So what’s it like to drive? In a word, delightful. The power delivery from the 3.8-liter engine is superb, a linear surge of thrust from 1,000 rpm all the way to 7,800 rpm, though you might notice a little extra crispness, a little extra clarity to the throttle response once the tach needle swings past 4,750 rpm, where the torque peak of 309 lb-ft plateaus through to 6,000 rpm. There’s no sinister conspiracy in the fact the Spyder’s engine has been tuned to deliver 10 hp less than the identical powerplant in the Cayman GT4. That’s simply the way it’s always been, insist Porsche insiders: A Boxster gets less power than a Cayman. What was that about shrewd marketers?


The X73 suspension package is damn near perfect, allowing just the right amount of compliance to avoid overly exciting the Boxster’s impressively rigid body structure on less than perfectly smooth roads while keeping roll, dive, and squat to an absolute minimum. Riding 10mm lower than the PASM system in the Boxster GTS, and 20mm lower than the base Boxster suspension, the X73 gives, when combined with the weight savings, the Spyder the lowest center of gravity of any Boxster. This, combined with the 10 percent quicker steering afforded by the 911 Turbo rack, plus the smaller diameter steering wheel, and the bigger, stickier tires all round, makes the Boxster Spyder feel easily the most alert and agile Porsche roadster this side of a 918.

Porsche claims a 0-60-mph time of 4.3 seconds, though as we have previously noted, the factory tends to err on the conservative side when reporting acceleration numbers. And as with the Cayman GT4, that 0-60 time belies the Spyder’s real potential thanks to an absurdly long second gear that will propel it beyond 80 mph before the engine nuzzles the soft limiter. With a shorter second gear, we’d bet the Spyder would come close to dipping into the 3-second bracket for the 0-60 sprint. Maybe the conspiracy theorists are right: Maybe Porsche doesn’t want a Cayman or a Boxster to humiliate too many 911 variants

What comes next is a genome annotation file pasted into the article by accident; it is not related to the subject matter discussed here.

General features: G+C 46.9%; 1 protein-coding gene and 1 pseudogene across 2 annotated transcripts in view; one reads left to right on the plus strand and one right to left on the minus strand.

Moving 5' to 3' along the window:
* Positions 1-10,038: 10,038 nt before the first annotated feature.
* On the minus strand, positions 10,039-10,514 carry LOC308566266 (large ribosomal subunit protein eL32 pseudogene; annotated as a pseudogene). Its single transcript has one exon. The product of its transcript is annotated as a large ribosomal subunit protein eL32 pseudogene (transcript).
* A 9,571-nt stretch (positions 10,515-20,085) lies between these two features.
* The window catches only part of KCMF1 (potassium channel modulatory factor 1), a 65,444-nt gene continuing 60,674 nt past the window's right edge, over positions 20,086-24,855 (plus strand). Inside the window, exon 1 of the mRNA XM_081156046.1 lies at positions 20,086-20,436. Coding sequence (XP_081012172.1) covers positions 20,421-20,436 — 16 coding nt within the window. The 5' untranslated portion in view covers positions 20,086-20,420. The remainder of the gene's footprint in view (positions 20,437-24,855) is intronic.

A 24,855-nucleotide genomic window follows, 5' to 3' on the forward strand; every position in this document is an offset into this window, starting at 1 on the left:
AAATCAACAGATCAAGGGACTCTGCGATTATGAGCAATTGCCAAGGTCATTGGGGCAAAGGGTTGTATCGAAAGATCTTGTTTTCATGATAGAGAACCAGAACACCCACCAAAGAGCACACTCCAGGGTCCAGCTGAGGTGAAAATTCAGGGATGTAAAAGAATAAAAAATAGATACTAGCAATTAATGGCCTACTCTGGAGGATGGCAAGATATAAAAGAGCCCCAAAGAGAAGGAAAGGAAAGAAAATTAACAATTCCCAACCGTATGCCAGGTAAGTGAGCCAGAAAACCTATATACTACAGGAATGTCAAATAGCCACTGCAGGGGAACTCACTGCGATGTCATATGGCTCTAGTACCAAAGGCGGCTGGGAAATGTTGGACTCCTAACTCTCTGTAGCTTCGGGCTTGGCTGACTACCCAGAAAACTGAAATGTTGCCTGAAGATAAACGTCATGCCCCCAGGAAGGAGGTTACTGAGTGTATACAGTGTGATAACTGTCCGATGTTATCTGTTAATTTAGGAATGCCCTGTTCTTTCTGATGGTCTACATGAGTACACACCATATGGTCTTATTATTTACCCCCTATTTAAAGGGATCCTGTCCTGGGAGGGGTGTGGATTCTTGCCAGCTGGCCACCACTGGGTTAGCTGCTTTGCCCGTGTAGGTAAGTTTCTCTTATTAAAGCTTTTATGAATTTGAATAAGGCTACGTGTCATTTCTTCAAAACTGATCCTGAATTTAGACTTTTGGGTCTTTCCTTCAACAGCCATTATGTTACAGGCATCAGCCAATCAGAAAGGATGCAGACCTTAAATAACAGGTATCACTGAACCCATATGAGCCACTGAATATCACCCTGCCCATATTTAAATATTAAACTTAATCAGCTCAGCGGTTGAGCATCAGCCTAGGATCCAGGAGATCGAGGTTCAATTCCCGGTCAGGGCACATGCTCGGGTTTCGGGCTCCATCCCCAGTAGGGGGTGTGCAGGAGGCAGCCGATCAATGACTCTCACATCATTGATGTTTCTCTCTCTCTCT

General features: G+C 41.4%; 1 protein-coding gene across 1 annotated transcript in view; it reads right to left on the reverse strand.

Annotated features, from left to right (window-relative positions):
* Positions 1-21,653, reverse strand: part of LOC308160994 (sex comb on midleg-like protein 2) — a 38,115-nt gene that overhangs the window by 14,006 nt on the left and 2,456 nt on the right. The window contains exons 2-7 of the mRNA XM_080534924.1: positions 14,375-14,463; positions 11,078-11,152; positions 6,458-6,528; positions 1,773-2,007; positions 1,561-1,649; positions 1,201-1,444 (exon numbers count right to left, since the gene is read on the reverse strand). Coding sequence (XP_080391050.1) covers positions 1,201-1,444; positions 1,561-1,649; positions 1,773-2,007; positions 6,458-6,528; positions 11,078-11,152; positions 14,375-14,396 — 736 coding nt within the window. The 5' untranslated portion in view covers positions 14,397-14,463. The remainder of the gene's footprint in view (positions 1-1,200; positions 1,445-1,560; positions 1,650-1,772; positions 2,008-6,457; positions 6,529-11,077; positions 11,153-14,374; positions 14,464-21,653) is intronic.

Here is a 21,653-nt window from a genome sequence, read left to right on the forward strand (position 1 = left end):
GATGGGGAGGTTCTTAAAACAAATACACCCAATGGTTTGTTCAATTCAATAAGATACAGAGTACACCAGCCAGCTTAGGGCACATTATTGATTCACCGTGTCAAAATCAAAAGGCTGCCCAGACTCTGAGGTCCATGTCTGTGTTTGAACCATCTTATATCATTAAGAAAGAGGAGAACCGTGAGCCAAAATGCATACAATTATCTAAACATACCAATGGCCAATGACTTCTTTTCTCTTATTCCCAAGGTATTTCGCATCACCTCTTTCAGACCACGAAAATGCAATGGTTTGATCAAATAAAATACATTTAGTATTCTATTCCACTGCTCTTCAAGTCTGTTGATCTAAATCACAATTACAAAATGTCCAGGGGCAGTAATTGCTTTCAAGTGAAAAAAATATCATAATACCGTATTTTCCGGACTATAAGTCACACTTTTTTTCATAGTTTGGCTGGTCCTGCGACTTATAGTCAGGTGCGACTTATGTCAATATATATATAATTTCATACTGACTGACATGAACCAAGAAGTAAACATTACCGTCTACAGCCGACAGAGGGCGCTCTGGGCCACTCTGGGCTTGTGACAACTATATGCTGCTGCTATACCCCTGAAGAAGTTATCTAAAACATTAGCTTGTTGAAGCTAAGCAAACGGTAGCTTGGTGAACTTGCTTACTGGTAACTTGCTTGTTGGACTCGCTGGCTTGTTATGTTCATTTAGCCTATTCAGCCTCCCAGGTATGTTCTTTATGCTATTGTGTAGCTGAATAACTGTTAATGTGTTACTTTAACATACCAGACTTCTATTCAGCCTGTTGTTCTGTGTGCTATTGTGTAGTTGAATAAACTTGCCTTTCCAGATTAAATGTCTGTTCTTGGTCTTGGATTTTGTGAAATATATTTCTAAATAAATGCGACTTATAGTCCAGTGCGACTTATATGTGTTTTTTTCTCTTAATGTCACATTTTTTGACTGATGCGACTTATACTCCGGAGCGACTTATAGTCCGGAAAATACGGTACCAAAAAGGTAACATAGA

There’s really no need to order Porsche’s optional, near indestructible PCCB carbon-ceramic brakes, as the 911S-sourced steel rotors are more than adequate for the job. Pedal feel is excellent, adding to the delicious sensory feast of the steering and the gearshift and the beautifully balanced chassis and that preternaturally responsive engine.

A sensory feast … That’s what makes the Boxster Spyder so desirable, one of those rare cars that’s greater than the sum of its parts. There are many more explosive, expensive, extreme sports cars than the Boxster Spyder, some of which also have Porsche badges. Even its close cousin, the Cayman GT4, is unquestionably quicker, more buttoned-down, more surgically precise, more able to show it a clean pair of heels on the racetrack. But the Boxster Spyder is no less engaging, not the least because with the roof down, and the exhaust switched to Sport mode, you’re bathed in an intoxicating surround-sound replay of that iconic Porsche flat-six snarl, interspersed with a crisp snap-crackle-pop on the overrun. Even when driving down to Starbucks for a latte it’s like you’re on the way to winning the Targa Florio.

And that’s exactly how a sports car should make you feel.

2016 Porsche Boxster Spyder
Base Price $83,095
Vehicle Layout Mid-engine, 2WD, 2-pass, 2-door convertible
Engine 3.8L/375-hp/309-lb/ft DOHC 24-valve flat-6
Transmission 6-speed manual
Curb Weight 2,900 lb (mfr)
Wheelbase 97.4 in
Length x Width x Height 173.8 x 70.9 x 49.7 in
0-60mph 4.3 sec (mfr)
EPA City/Hwy/Comb 18/24/20
Energy Consumption N/A
On Sale in U.S. Now

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Porsche to Add Flat-Four Engine, 718 Badging to Boxster, Cayman

Following the launch of the all-turbocharged 991/2 series 911s, the long-rumored switch to turbocharged flat-four engines for both the Boxster and Cayman will become a reality in 2016.

Though Porsche is keeping tight-lipped on the details, it’s expected the new flat-fours will share their basic architecture and key components with the new six-cylinder turbos, including direct injection.

The rumor mill in Stuttgart suggests the base Boxster and Cayman models will be powered by a 2.0-liter four with about 240 hp, while the S and GTS versions will get a 2.5-liter engine that will develop about 300 hp and 370 hp, respectively. The engines are all said to rely on a single fixed vane turbocharger.

With the new engines will come a new naming strategy. Both the Boxster and Cayman will receive the numeric designation “718” in addition to their model names, in line with Porsche’s recent move to officially add the 911 numerals to badging on the Carrera, Carrera S, GTS, and Turbo models (and the naming chosen for the 918 Spyder). So, when the turbo-powered 981/2 versions arrive, they’ll be badged 718 Boxster and 718 Cayman.

Porsche sources hint the numeric-alpha naming convention will only apply to its sports cars, not the SUVs or sedans, which strongly suggests the forthcoming V-8 powered Panamera coupe developed on VW Group’s front engine MSB architecture will be called…the 928.


Click HERE to read our 2016 Porsche Boxster Spyder Second Drive Review.